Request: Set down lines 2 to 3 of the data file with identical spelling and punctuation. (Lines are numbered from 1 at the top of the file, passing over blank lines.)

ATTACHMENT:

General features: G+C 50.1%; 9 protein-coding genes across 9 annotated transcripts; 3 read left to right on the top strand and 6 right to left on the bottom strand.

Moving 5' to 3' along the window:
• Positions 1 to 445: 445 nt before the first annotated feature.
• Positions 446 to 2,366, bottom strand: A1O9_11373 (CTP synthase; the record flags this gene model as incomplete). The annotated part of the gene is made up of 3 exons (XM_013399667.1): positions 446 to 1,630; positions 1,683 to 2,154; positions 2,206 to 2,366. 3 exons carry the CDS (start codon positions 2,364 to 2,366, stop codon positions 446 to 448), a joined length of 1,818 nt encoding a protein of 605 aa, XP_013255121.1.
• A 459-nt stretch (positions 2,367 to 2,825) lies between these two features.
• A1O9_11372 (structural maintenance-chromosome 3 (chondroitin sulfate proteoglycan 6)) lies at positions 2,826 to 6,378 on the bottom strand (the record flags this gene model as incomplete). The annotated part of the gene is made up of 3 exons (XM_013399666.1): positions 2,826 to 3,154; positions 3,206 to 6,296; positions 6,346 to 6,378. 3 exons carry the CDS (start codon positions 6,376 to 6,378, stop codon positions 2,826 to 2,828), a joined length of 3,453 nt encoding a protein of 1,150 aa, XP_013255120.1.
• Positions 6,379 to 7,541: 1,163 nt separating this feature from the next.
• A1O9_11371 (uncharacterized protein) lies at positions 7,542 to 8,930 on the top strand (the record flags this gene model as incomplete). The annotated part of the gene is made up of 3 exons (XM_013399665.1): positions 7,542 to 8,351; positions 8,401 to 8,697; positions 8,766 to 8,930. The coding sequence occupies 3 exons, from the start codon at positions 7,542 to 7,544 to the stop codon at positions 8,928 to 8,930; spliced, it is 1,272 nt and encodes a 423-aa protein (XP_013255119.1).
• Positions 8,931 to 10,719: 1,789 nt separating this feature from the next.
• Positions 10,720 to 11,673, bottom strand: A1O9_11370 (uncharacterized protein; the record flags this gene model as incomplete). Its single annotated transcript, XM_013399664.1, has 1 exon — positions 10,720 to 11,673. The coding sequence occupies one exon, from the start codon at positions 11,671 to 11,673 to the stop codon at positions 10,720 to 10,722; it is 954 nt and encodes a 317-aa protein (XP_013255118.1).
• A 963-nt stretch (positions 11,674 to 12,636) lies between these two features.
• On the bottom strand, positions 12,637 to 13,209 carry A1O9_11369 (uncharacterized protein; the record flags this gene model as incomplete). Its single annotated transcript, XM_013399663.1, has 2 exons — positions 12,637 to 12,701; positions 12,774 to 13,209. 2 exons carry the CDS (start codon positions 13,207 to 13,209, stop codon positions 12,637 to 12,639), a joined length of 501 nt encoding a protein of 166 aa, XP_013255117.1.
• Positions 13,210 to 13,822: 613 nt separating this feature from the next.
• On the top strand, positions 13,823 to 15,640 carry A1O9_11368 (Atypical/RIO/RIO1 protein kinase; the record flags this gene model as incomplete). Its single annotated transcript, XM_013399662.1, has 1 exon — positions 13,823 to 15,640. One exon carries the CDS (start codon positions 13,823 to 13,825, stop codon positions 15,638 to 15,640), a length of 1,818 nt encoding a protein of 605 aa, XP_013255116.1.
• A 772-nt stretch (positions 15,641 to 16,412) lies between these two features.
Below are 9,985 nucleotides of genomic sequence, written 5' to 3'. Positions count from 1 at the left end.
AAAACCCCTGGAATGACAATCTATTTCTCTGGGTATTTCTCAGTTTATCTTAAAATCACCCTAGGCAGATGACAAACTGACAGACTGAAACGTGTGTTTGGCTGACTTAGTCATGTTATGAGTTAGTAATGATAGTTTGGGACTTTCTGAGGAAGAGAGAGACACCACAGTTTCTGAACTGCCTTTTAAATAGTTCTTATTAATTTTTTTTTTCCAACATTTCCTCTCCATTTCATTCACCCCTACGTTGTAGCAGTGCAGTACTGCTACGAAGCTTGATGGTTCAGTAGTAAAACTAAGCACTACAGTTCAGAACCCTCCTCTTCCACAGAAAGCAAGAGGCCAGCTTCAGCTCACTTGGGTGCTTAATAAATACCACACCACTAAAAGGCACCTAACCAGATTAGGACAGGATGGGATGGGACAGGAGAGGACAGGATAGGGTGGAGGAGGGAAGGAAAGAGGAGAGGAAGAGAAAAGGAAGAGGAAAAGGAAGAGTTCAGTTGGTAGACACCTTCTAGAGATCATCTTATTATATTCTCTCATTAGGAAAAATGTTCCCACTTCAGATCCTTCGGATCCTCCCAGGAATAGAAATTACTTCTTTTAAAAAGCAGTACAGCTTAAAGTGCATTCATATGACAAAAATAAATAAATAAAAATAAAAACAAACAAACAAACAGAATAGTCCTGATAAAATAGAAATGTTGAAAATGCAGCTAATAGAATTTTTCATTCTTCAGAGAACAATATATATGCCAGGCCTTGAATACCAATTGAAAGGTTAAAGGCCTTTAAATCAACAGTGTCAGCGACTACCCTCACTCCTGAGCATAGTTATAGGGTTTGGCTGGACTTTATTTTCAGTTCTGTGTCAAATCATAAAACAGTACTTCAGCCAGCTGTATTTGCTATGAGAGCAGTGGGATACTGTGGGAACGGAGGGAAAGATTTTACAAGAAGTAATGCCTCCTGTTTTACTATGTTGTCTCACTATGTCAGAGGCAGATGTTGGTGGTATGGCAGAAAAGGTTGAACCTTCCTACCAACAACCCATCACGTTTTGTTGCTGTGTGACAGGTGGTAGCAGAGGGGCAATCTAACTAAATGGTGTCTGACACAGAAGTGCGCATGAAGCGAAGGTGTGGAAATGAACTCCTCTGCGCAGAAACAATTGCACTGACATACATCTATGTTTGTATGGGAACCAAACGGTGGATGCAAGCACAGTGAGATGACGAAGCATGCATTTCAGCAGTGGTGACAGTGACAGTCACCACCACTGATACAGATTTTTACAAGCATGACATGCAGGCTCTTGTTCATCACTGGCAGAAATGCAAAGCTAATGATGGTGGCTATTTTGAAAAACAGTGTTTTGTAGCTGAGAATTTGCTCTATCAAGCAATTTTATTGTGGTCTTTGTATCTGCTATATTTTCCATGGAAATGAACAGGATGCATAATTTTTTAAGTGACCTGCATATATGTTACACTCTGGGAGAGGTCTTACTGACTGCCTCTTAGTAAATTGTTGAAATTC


Moving 5' to 3' along the window:
• Positions 1 to 445: 445 nt before the first annotated feature.